While you are being treated with melphalan, and after you stop treatment with it, do not have any immunizations (vaccinations) without your doctor's approval. Melphalan may lower your body's resistance and there is a chance you might get the infection the immunization is meant to prevent. In addition, other persons living in your household should not take or should not have taken oral polio vaccine within the last several months since there is a chance they could pass the polio virus on to you. Also, avoid other persons who have taken oral polio vaccine. Do not get close to them and do not stay in the same room with them for very long. If you cannot take these precautions, you should consider wearing a protective face mask that covers the nose and mouth.
Melphalan can lower the number of white blood cells in your blood temporarily, increasing the chance of getting an infection. It can also lower the number of platelets, which are necessary for proper blood clotting. If this occurs, there are certain precautions you can take, especially when your blood count is low, to reduce the risk of infection or bleeding:
- If you can, avoid people with infections. Check with your doctor immediately if you think you are getting an infection or if you get a fever or chills, cough or hoarseness, lower back or side pain, or painful or difficult urination.
- Check with your doctor immediately if you notice any unusual bleeding or bruising; black, tarry stools; blood in urine or stools; or pinpoint red spots on your skin.
- Be careful when using a regular toothbrush, dental floss, or toothpick. Your medical doctor, dentist, or nurse may recommend other ways to clean your teeth and gums. Check with your medical doctor before having any dental work done.
- Do not touch your eyes or the inside of your nose unless you have just washed your hands and have not touched anything else in the meantime.
- Be careful not to cut yourself when you are using sharp objects such as a safety razor or fingernail or toenail cutters.
- Avoid contact sports or other situations where bruising or injury could occur.
Melphalan Side Effects
Along with their needed effects, medicines like melphalan can sometimes cause unwanted effects such as blood problems and other side effects. These and others are described below. Also, because of the way these medicines act on the body, there is a chance that they might cause other unwanted effects that may not occur until months or years after the medicine is used. These delayed effects may include certain types of cancer, such as leukemia. Discuss these possible effects with your doctor.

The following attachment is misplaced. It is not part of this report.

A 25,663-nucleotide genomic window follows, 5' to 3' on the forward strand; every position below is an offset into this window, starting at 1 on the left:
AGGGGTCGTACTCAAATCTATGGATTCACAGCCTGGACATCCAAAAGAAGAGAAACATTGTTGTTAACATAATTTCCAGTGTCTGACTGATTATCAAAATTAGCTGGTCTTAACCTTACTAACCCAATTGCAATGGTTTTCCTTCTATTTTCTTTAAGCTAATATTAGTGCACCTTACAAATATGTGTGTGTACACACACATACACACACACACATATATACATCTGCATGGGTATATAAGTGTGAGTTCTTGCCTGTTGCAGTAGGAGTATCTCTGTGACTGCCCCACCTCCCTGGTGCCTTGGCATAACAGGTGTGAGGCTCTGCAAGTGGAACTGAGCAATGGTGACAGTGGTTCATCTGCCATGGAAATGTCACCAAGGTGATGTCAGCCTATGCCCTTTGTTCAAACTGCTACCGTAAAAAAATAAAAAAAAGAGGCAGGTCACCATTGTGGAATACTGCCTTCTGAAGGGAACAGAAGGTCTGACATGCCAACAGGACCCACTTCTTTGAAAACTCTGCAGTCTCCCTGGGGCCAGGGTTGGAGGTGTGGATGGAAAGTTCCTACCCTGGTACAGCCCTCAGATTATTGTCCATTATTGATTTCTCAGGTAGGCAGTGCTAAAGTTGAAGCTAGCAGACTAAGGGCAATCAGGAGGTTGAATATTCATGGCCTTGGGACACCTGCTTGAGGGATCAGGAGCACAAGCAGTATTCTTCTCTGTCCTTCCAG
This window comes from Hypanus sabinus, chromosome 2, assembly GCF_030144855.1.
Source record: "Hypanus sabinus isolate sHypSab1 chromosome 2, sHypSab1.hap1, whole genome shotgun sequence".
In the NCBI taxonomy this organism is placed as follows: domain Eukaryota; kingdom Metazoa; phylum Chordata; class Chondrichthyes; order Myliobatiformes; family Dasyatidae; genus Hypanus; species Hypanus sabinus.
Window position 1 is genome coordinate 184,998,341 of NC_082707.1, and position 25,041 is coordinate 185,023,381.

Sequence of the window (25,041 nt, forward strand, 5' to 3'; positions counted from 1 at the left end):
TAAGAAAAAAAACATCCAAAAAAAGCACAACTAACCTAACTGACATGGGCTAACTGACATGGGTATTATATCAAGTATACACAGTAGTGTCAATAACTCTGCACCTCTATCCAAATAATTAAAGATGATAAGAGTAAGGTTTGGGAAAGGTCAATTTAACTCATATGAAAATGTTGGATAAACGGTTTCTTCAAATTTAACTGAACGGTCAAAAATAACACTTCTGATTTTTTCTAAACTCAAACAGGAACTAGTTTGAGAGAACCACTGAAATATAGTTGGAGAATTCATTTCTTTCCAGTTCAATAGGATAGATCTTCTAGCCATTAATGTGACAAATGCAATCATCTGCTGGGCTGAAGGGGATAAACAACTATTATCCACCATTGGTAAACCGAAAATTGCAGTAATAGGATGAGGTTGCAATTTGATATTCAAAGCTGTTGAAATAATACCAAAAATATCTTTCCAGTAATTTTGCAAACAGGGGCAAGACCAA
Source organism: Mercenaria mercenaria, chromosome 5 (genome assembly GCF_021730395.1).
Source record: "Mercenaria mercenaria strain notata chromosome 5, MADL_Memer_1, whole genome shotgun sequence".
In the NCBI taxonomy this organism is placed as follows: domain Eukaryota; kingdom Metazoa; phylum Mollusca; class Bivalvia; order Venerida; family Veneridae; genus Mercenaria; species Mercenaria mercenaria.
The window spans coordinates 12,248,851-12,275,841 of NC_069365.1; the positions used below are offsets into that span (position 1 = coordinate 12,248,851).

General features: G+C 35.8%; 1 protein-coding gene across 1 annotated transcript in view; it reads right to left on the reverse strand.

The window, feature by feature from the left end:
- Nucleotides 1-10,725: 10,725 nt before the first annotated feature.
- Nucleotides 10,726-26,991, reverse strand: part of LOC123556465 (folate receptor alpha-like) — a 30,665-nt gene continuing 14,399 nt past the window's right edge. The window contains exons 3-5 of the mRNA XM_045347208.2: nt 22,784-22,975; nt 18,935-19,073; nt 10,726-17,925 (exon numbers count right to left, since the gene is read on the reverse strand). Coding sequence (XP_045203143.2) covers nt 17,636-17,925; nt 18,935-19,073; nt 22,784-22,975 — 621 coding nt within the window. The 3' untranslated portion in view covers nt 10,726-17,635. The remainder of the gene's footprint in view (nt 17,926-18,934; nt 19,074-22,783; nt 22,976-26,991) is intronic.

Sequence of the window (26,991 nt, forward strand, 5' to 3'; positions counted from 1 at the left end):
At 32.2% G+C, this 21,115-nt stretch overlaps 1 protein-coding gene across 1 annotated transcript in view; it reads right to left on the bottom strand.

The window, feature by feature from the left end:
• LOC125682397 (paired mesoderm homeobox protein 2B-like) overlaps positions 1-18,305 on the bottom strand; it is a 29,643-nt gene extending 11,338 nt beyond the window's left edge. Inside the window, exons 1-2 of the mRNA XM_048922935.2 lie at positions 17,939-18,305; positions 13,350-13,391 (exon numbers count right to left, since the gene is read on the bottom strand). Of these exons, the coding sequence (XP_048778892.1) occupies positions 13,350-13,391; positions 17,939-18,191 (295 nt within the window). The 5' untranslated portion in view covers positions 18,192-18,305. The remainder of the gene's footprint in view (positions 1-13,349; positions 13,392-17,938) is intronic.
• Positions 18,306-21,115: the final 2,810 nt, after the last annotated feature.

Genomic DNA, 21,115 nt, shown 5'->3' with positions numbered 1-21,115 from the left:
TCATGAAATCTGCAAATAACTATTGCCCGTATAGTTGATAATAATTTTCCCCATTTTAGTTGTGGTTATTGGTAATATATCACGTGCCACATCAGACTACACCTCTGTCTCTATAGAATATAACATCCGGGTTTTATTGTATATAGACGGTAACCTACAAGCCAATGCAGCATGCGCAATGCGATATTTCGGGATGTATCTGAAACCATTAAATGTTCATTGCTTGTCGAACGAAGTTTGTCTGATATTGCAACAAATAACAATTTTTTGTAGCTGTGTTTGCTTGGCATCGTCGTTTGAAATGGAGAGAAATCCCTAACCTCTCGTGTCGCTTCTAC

Along with its needed effects, a medicine may cause some unwanted effects. Although not all of these side effects may occur, if they do occur they may need medical attention.
Check with your doctor immediately if any of the following side effects occur:
- Black, tarry stools
- blood in urine or stools
- cough or hoarseness, accompanied by fever or chills
- fast or irregular heart beat
- fever or chills
- lower back or side pain, accompanied by fever or chills
- painful or difficult urination, accompanied by fever or chills
- pinpoint red spots on skin
- shortness of breath
- skin rash or itching (sudden)
- troubled breathing
- unusual bleeding or bruising
- difficulty swallowing
- joint pain
- redness and/or soreness in arm or leg
- sores in the mouth and on the lips
- swelling of the feet or lower legs
Some side effects may occur that usually do not need medical attention. These side effects may go away during treatment as your body adjusts to the medicine. Also, your health care professional may be able to tell you about ways to prevent or reduce some of these side effects. Check with your health care professional if any of the following side effects continue or are bothersome or if you have any questions about them:
- Nausea and vomiting
Other side effects not listed may also occur in some patients. If you notice any other effects, check with your healthcare professional.
Call your doctor for medical advice about side effects. You may report side effects to the FDA at 1-800-FDA-1088.
See also: Side effects (in more detail)
Always consult your healthcare provider to ensure the information displayed on this page applies to your personal circumstances.